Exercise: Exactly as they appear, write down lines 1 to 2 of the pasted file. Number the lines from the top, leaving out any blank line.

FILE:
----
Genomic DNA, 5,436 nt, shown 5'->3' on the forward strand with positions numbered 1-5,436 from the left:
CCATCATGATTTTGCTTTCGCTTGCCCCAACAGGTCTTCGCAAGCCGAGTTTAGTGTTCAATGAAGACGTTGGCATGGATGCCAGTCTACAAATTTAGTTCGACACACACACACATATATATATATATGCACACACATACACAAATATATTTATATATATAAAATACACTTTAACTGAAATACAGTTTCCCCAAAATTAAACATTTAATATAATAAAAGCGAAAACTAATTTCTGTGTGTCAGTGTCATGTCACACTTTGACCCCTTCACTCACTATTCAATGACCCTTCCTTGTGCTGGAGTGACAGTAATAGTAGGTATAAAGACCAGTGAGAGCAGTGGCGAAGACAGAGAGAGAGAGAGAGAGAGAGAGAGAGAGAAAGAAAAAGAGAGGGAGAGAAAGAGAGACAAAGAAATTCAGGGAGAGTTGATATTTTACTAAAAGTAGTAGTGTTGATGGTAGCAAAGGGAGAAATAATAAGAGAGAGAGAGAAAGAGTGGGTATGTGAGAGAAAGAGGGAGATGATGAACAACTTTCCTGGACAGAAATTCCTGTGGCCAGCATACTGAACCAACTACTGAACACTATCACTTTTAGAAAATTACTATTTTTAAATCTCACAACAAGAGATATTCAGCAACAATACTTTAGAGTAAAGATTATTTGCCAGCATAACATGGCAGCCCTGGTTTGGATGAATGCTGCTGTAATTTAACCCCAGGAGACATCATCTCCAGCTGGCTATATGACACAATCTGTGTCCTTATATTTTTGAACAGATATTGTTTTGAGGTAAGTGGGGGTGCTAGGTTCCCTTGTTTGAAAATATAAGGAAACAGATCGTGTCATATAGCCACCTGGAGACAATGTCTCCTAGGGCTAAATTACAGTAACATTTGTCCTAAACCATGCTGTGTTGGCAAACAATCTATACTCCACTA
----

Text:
Genomic DNA, 5,436 nt, shown 5'->3' on the forward strand with positions numbered 1-5,436 from the left:
CCATCATGATTTTGCTTTCGCTTGCCCCAACAGGTCTTCGCAAGCCGAGTTTAGTGTTCAATGAAGACGTTGGCATGGATGCCAGTCTACAAATTTAGTTCGACACACACACACATATATATATATATGCACACACATACACAAATATATTTATATATATAAAATACACTTTAACTGAAATACAGTTTCCCCAAAATTAAACATTTAATATAATAAAAGCGAAAACTAATTTCTGTGTGTCAGTGTCATGTCACACTTTGACCCCTTCACTCACTATTCAATGACCCTTCCTTGTGCTGGAGTGACAGTAATAGTAGGTATAAAGACCAGTGAGAGCAGTGGCGAAGACAGAGAGAGAGAGAGAGAGAGAGAGAGAGAGAAAGAAAAAGAGAGGGAGAGAAAGAGAGACAAAGAAATTCAGGGAGAGTTGATATTTTACTAAAAGTAGTAGTGTTGATGGTAGCAAAGGGAGAAATAATAAGAGAGAGAGAGAAAGAGTGGGTATGTGAGAGAAAGAGGGAGATGATGAACAACTTTCCTGGACAGAAATTCCTGTGGCCAGCATACTGAACCAACTACTGAACACTATCACTTTTAGAAAATTACTATTTTTAAATCTCACAACAAGAGATATTCAGCAACAATACTTTAGAGTAAAGATTATTTGCCAGCATAACATGGCAGCCCTGGTTTGGATGAATGCTGCTGTAATTTAACCCCAGGAGACATCATCTCCAGCTGGCTATATGACACAATCTGTGTCCTTATATTTTTGAACAGATATTGTTTTGAGGTAAGTGGGGGTGCTAGGTTCCCTTGTTTGAAAATATAAGGAAACAGATCGTGTCATATAGCCACCTGGAGACAATGTCTCCTAGGGCTAAATTACAGTAACATTTGTCCTAAACCATGCTGTGTTGGCAAACAATCTATACTCCACTA